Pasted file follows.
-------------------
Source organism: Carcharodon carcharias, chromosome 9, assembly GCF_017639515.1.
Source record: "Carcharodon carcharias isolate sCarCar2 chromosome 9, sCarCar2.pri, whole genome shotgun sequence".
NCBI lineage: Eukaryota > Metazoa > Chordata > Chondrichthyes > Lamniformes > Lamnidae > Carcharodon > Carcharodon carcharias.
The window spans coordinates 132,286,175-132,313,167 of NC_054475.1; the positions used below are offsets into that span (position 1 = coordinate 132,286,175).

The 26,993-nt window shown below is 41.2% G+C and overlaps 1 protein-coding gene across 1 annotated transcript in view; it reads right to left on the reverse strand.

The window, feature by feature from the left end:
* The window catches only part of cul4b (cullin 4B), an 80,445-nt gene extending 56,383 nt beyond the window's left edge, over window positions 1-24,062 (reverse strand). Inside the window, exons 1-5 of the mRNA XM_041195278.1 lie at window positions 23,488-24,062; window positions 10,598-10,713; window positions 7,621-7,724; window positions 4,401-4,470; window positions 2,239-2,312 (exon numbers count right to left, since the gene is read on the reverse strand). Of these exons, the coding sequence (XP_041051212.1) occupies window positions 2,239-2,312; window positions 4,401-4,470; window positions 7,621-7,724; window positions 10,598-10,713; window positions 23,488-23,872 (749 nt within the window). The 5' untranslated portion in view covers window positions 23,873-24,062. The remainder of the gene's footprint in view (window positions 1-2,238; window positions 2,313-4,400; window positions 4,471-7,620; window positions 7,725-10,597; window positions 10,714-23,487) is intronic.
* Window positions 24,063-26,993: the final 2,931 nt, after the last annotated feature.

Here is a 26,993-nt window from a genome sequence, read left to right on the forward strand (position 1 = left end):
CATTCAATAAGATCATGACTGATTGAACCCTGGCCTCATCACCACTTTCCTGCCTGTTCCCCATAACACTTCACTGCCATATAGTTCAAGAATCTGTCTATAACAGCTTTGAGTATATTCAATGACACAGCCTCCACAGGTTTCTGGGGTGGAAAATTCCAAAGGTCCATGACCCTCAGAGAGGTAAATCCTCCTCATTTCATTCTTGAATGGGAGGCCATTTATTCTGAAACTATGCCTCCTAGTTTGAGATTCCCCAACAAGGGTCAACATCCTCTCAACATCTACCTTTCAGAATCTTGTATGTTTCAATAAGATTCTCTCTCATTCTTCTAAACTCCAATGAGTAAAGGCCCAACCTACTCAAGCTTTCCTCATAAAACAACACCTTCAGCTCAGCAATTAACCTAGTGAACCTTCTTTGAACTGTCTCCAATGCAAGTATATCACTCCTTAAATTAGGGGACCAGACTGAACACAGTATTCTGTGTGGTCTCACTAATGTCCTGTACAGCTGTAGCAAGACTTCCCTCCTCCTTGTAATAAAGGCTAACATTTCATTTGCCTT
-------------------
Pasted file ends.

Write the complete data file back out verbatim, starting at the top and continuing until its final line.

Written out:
Source organism: Carcharodon carcharias, chromosome 9, assembly GCF_017639515.1.
Source record: "Carcharodon carcharias isolate sCarCar2 chromosome 9, sCarCar2.pri, whole genome shotgun sequence".
NCBI lineage: Eukaryota > Metazoa > Chordata > Chondrichthyes > Lamniformes > Lamnidae > Carcharodon > Carcharodon carcharias.
The window spans coordinates 132,286,175-132,313,167 of NC_054475.1; the positions used below are offsets into that span (position 1 = coordinate 132,286,175).

The 26,993-nt window shown below is 41.2% G+C and overlaps 1 protein-coding gene across 1 annotated transcript in view; it reads right to left on the reverse strand.

The window, feature by feature from the left end:
* The window catches only part of cul4b (cullin 4B), an 80,445-nt gene extending 56,383 nt beyond the window's left edge, over window positions 1-24,062 (reverse strand). Inside the window, exons 1-5 of the mRNA XM_041195278.1 lie at window positions 23,488-24,062; window positions 10,598-10,713; window positions 7,621-7,724; window positions 4,401-4,470; window positions 2,239-2,312 (exon numbers count right to left, since the gene is read on the reverse strand). Of these exons, the coding sequence (XP_041051212.1) occupies window positions 2,239-2,312; window positions 4,401-4,470; window positions 7,621-7,724; window positions 10,598-10,713; window positions 23,488-23,872 (749 nt within the window). The 5' untranslated portion in view covers window positions 23,873-24,062. The remainder of the gene's footprint in view (window positions 1-2,238; window positions 2,313-4,400; window positions 4,471-7,620; window positions 7,725-10,597; window positions 10,714-23,487) is intronic.
* Window positions 24,063-26,993: the final 2,931 nt, after the last annotated feature.

Here is a 26,993-nt window from a genome sequence, read left to right on the forward strand (position 1 = left end):
CATTCAATAAGATCATGACTGATTGAACCCTGGCCTCATCACCACTTTCCTGCCTGTTCCCCATAACACTTCACTGCCATATAGTTCAAGAATCTGTCTATAACAGCTTTGAGTATATTCAATGACACAGCCTCCACAGGTTTCTGGGGTGGAAAATTCCAAAGGTCCATGACCCTCAGAGAGGTAAATCCTCCTCATTTCATTCTTGAATGGGAGGCCATTTATTCTGAAACTATGCCTCCTAGTTTGAGATTCCCCAACAAGGGTCAACATCCTCTCAACATCTACCTTTCAGAATCTTGTATGTTTCAATAAGATTCTCTCTCATTCTTCTAAACTCCAATGAGTAAAGGCCCAACCTACTCAAGCTTTCCTCATAAAACAACACCTTCAGCTCAGCAATTAACCTAGTGAACCTTCTTTGAACTGTCTCCAATGCAAGTATATCACTCCTTAAATTAGGGGACCAGACTGAACACAGTATTCTGTGTGGTCTCACTAATGTCCTGTACAGCTGTAGCAAGACTTCCCTCCTCCTTGTAATAAAGGCTAACATTTCATTTGCCTT